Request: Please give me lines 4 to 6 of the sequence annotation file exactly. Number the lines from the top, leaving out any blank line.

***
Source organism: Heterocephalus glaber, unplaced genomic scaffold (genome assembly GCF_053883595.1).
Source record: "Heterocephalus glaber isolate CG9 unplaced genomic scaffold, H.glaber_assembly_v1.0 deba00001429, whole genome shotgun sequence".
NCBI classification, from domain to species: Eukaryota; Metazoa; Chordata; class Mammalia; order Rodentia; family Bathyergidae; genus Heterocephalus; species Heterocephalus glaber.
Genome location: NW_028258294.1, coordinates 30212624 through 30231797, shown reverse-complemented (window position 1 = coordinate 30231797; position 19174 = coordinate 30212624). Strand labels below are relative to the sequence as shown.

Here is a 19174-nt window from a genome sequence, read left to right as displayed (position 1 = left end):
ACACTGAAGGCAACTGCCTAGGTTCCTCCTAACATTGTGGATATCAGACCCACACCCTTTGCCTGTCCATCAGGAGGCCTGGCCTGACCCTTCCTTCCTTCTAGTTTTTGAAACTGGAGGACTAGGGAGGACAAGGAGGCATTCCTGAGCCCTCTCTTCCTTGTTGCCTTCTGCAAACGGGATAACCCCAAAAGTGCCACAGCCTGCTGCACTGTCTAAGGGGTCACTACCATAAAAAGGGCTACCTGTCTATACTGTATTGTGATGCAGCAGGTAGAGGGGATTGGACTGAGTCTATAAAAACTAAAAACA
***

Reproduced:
Genome location: NW_028258294.1, coordinates 30212624 through 30231797, shown reverse-complemented (window position 1 = coordinate 30231797; position 19174 = coordinate 30212624). Strand labels below are relative to the sequence as shown.

Here is a 19174-nt window from a genome sequence, read left to right as displayed (position 1 = left end):
ACACTGAAGGCAACTGCCTAGGTTCCTCCTAACATTGTGGATATCAGACCCACACCCTTTGCCTGTCCATCAGGAGGCCTGGCCTGACCCTTCCTTCCTTCTAGTTTTTGAAACTGGAGGACTAGGGAGGACAAGGAGGCATTCCTGAGCCCTCTCTTCCTTGTTGCCTTCTGCAAACGGGATAACCCCAAAAGTGCCACAGCCTGCTGCACTGTCTAAGGGGTCACTACCATAAAAAGGGCTACCTGTCTATACTGTATTGTGATGCAGCAGGTAGAGGGGATTGGACTGAGTCTATAAAAACTAAAAACA